When you walk past the bakery early in the morning, you’re nostrils are filled with the wonderful aroma of freshly baked pastries making it difficult not to throw open the door and rush into the small building to ask for a bread roll or some other sweet treat that has been freshly baked there in the round wooden oven.
Dry beech, birch and a little pine wood are burned here as they are especially suitable for baking. The fire is lit late in the evening allowing the firebrick to slowly absorb heat throughout the night. The heat necessary for the baking process is then released slowly the following morning. Before we start baking in the morning however, some embers and ashes are swept out of the oven. This is what creates the typical, slightly smoky ‹stone oven flavour› of our products.
The demeter standard grain we use is stored above in the attic and passes down through our ‹East Tyrolean Stone Mill› into the bakery. It is then used as a wholemeal flour for most of our breads. For the finer dough however, a sieve machine is needed to separate this wholemeal flour into bran and fine flour.
The typical, slightly smoky
‹stone oven flavour› of bread …
Sourdough is prepared the afternoon before it is baked as it needs this time to rise properly. Yeast dough products however, are made directly before being baked.
Most kinds of dough are kneaded by hand – it’s only when we are preparing larger quantities that we use the kneading machine. The dough is then mixed well and made into their ideal shape. We use fermenting baskets (baking bowls made of rattan palms, which make the bread into wonderfully uniform shapes), the well-known method using box shapes (both containers are placed in the oven) to do so. Sometimes we also use a method of “free-fermenting” although this requires a little more skill from the bakers!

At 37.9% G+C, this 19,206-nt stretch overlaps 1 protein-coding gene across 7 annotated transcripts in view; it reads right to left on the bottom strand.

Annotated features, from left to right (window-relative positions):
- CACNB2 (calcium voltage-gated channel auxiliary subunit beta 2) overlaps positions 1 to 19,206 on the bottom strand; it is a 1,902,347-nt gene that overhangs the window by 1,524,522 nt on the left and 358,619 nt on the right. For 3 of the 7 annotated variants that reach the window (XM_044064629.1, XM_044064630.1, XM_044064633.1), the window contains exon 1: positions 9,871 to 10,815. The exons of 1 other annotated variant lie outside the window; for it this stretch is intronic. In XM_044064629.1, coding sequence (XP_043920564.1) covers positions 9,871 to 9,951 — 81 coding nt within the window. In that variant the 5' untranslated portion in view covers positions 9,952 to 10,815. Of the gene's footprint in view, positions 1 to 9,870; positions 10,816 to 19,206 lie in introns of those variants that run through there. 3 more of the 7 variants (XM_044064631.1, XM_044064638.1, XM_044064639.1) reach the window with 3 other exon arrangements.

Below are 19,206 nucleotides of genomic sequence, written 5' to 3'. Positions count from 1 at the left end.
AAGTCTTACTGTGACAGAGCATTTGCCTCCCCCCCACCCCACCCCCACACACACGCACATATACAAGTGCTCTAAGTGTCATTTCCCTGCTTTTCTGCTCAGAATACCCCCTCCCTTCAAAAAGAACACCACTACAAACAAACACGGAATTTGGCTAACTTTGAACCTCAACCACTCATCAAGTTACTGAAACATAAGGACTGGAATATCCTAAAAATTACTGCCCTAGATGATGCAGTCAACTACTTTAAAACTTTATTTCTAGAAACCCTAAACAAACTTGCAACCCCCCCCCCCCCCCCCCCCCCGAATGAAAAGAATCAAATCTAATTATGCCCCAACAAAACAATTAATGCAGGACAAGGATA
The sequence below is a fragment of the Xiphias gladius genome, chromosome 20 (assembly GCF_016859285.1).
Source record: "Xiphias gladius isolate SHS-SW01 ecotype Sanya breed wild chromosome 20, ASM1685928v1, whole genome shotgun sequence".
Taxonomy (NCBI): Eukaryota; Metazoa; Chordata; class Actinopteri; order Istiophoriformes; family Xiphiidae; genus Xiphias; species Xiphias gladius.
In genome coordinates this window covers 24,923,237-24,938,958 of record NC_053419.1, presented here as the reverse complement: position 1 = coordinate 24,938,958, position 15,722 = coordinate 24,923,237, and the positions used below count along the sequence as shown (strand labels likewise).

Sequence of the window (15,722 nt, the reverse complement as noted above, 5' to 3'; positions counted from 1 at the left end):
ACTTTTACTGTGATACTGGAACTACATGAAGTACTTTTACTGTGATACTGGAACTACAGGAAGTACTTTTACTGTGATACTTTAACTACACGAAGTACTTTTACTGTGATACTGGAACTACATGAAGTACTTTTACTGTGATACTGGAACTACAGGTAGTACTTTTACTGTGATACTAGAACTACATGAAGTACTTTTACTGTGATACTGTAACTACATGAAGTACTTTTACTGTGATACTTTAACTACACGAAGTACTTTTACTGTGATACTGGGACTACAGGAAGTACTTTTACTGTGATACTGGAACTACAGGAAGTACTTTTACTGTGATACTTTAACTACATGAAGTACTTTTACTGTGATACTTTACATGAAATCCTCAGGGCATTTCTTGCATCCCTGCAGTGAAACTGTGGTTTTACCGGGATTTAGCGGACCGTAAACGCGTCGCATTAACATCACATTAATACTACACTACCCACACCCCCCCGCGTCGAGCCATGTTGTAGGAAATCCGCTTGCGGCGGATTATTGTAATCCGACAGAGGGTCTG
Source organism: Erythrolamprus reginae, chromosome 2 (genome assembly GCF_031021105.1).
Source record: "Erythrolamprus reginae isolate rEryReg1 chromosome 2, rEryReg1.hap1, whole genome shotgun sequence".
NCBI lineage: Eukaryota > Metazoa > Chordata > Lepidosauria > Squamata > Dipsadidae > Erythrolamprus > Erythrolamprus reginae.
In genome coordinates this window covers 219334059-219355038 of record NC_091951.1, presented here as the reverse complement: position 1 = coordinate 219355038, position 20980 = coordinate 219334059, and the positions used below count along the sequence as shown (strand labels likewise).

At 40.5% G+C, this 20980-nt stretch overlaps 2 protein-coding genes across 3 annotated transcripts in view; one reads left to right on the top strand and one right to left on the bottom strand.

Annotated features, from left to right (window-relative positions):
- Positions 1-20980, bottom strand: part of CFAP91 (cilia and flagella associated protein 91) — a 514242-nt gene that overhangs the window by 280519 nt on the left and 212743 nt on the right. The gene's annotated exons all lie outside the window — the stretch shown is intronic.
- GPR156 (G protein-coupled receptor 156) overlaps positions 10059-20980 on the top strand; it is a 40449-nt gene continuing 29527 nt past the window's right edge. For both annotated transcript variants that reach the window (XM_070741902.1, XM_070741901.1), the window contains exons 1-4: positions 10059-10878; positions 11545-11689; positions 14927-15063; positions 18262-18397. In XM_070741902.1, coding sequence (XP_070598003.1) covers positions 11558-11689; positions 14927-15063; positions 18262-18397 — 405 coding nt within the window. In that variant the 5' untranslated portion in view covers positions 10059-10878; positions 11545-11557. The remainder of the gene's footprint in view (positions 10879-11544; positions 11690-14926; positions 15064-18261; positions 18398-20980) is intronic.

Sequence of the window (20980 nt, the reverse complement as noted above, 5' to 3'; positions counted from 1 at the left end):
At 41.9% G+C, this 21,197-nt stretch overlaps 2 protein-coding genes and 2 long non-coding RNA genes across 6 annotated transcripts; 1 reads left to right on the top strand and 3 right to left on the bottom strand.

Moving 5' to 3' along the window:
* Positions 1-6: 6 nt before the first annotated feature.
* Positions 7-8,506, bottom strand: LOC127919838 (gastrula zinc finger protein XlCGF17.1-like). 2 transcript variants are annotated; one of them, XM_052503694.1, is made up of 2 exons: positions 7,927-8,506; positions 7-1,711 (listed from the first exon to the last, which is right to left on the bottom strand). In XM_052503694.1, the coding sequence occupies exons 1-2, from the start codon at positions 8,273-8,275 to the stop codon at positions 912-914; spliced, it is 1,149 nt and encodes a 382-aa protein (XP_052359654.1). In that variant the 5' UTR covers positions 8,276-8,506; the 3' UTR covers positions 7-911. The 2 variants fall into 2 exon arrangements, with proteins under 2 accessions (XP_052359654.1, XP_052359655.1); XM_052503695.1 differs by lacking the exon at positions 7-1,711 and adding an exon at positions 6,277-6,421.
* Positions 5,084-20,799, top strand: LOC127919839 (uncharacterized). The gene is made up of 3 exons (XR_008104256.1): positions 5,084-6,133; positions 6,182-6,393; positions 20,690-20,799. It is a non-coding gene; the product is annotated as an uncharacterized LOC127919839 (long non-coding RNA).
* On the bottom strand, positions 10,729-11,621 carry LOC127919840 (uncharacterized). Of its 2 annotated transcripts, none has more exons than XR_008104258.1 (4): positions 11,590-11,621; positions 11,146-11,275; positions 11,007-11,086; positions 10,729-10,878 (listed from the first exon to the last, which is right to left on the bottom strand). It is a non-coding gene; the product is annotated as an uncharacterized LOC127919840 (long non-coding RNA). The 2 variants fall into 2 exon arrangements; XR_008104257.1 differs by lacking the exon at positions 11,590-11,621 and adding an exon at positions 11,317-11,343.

After the loaves have been made into the desired shape, a wooden slider is used to place them carefully inside the opening of the furnace. Each type of bread has its own individual fermentation and baking time. On top of that, when you use a wood burning oven you have to be aware of how the heat behaves. In the end this is what dictates how long it will take before the bread is finally ready. This is a sensitive process which must be accompanied by watchful eyes to ensure consistent quality. Not every day is the same in the bakery! When the wind blows past the chimney too much for example, the heat of the stove can be lost quicker than expected and the baker must be ready to make allowances for this.
When all the freshly baked loaves of bread lie on the baker’s table their heavenly aroma wafts through the room. Now they only have a short way left to go to reach their destination – once they have cooled slightly, they will embark on their journey to the farm shop. Here they will attract the attention of customers from their places on the shelves.
The Sammatz children call the wood fired bread “T-Shirt Bread” on account of its distinctive cross-section design… fresh from the oven it is devoured faster than cake! Wholemeal rye bread, carrot bread, Sunday bread – the bread alone makes Michaelshof worth a visit.
that must be accompanied by watchful eyes …
The wide array of sweet and savoury bread rolls and the delicate pastries such as poppy seed and nut rolls are also very tempting. Children are not the only ones who love the soft chocolate rolls! Every now and then we are lucky enough to have the kitchen team pay us a visit in the bakery. There is great demand for the stone-baked pizza they make which is baked for a short time at a high temperature.
The ‹Pizza-Day› – which so far has unfortunately only taken the form of a separate lunch – is very popular with everyone; including our volunteers, amongst whom even the Italians are (mostly) satisfied.